Sunday, 25 April 2010

FTP and the 25-mile TT benchmark

Today I completed my second ever 25-mile time trial on the roundabout-filled and rolling G53/25 course. This is an interesting distance to race due to its association with that hallmark measurement of fitness and performance: FTP or functional threshold power. With the advent of powermeters on bikes, someone decided that the power you can put out for approximately an hour (coincidentally the length of time a 25-mile or 40km TT lasts for a reasonably fit rider) should be the benchmark for measuring all other power outputs. Thus, all other performance and fitness factors are a function of that one-hour power, with paces and levels described as a percentage of FTP. So a Training Stress Score (TSS) of 100 is defined as one hour at FTP, and an Intensity Factor (IF) of 1.0 is when your power output is 100% FTP.

I've often thought about whether this system of testing and evaluation power is really accurate for most riders, since few of us ride 60 minutes at a steady state in an all-out effort very often. Yet this magical number is how I and WKO measure my effort and fatigue from all other workouts, both short and long. I suppose it's like anything: you need to train it to be good at it, so if I actually did lots of steady-state intervals at FTP like Coggan suggests, maybe my one-hour power would reflect that. But since I don't, I've had to use other measures to figure out my FTP. And it turns out that the FTP I've been using to define my training is actually a bit lower than what I can actually put out for a 25 mile time trial.

Last autumn when I did my 25 mile TT for the first time, I had my FTP set at 240 watts. This was based on a number of races I had done, intervals I could hold in training, etc. I showed up at the TT on the knife edge of fatigue, merely a few weeks before Kona. And managed to put down a time of 1:00:49 with 221 watts normative power, 218 watts average power. A full 15 watts fewer than I "should" have been able to do! Hmm.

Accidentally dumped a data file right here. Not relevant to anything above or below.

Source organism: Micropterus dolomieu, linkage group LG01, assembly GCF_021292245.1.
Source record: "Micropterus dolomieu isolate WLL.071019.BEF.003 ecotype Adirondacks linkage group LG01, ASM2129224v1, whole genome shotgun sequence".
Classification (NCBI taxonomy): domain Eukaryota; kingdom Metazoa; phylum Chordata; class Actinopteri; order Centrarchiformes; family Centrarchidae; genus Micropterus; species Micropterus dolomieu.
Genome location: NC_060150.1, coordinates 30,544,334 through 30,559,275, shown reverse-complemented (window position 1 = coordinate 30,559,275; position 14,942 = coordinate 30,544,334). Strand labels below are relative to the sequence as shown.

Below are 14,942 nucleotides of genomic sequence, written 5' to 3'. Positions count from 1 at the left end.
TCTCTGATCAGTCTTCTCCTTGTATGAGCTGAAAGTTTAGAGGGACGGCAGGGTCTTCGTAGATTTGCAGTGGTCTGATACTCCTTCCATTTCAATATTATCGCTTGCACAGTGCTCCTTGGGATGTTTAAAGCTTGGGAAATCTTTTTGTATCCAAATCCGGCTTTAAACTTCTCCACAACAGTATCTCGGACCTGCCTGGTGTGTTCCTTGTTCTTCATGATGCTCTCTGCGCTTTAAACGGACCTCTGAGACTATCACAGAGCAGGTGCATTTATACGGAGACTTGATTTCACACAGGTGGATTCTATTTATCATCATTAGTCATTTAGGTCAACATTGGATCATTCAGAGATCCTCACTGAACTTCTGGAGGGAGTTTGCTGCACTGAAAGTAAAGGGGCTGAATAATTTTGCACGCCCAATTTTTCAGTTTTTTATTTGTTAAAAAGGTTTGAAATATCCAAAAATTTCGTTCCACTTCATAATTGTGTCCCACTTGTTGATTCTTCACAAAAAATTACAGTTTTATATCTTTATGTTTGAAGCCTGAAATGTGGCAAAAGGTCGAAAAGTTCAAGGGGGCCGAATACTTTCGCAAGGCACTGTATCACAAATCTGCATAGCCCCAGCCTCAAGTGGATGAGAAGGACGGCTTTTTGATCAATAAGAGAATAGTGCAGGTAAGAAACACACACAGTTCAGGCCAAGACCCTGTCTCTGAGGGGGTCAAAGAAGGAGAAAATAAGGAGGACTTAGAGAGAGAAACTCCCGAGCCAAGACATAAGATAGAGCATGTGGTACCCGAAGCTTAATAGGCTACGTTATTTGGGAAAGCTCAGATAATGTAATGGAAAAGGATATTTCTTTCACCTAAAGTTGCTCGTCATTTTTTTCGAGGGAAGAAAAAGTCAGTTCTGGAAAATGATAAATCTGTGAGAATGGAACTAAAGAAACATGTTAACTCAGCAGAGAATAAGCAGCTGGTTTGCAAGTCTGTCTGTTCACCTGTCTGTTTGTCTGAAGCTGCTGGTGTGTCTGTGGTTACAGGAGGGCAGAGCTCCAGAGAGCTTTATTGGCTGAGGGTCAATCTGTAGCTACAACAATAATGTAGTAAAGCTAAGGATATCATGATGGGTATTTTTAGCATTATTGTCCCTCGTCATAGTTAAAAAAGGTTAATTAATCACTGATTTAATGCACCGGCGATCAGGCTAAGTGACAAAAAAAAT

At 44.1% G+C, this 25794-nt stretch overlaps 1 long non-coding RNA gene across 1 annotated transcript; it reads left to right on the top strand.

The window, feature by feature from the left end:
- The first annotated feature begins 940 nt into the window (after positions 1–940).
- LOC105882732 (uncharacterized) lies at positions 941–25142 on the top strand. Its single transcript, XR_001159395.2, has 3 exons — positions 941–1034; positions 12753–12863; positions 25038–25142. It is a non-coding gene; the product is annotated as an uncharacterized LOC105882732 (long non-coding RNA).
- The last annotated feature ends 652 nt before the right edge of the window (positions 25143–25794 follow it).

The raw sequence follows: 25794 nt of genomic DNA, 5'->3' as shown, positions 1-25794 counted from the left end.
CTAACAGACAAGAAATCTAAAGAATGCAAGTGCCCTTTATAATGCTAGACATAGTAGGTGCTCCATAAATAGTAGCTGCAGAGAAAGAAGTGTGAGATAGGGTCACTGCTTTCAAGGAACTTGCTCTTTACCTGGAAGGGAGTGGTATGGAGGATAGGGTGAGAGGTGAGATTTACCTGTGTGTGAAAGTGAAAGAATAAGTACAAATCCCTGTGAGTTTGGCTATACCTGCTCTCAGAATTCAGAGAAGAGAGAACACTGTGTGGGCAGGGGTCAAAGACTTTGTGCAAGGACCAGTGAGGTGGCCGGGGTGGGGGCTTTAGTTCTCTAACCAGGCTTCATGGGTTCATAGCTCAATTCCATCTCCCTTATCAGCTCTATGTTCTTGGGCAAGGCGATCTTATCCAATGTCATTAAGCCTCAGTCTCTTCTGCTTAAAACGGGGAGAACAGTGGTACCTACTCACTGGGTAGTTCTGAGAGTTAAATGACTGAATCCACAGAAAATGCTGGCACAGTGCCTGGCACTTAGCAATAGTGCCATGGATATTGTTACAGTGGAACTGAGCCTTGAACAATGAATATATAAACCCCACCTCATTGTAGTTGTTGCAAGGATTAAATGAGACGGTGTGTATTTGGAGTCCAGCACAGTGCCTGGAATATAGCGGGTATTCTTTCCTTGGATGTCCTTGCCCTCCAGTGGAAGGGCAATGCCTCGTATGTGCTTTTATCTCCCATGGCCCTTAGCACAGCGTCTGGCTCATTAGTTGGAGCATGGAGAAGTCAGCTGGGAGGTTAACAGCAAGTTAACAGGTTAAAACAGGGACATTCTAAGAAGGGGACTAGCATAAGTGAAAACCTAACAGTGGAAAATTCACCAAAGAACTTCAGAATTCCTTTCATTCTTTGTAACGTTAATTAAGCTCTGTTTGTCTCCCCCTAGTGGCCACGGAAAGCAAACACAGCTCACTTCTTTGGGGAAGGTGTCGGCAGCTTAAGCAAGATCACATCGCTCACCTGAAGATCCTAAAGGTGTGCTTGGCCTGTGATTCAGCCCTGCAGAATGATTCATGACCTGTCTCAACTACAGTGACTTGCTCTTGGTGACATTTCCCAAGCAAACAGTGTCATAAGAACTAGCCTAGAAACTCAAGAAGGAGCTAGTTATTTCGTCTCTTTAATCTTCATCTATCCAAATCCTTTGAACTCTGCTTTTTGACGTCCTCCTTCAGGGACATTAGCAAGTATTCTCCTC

I don't think I overestimated my FTP too much, maybe by 5 watts or so. A few weeks earlier I had done a 10-mile TT (~105% of FTP) on 254 watts so had based my numbers in part on that. Had I been fully rested, I might have been able to hit that 240 watts, or had I been doing Olympic distance triathlon training instead of Ironman, or, or, or... anyway, suffice it to say, I let my fitness tail off after Kona and at Christmas I was back down to an estimated FTP of 220 watts, to be built back up between January and March via cyclocross, winter circuit races and a warm-weather training camp spent on the Canary Islands.

Today I showed up -- same course, same time of day, same air temperature and conditions more or less, same equipment more or less, same lack of sleep, though I was less fatigued overall -- and put down a 1:01:59 with 225 watts normative power and 223 watts average power. The rain halfway through and subsequent windier conditions probably was the biggest factor in the slower time (the winner of both races who happened to be the same guy was also 90 seconds slower), though I also wriggled around a lot and cost myself some aerodynamic advantage, having not ridden my TT bike in a while and not being entirely comfortable on it. Yet I still fell 10 watts short of my current estimated FTP, which is set at 235 watts these days and I think is pretty close to reality.

No excuses this time (apart from the wriggling), but again it leaves me wondering who out there can actually ride 60 minutes straight at a completely steady effort at their WKO-estimated FTP. Yes, I could set my FTP lower, but then all my other intervals -- particularly the shorter ones -- would be overestimated, thus inflating my IF and TSS for every other workout. So this is the flaw in WKO+ I think: basically your single biggest benchmark by which all effort is measured is somewhat impossible to actually achieve! Unless of couse you race 25 mile TTs all the time. Does anyone else have this problem?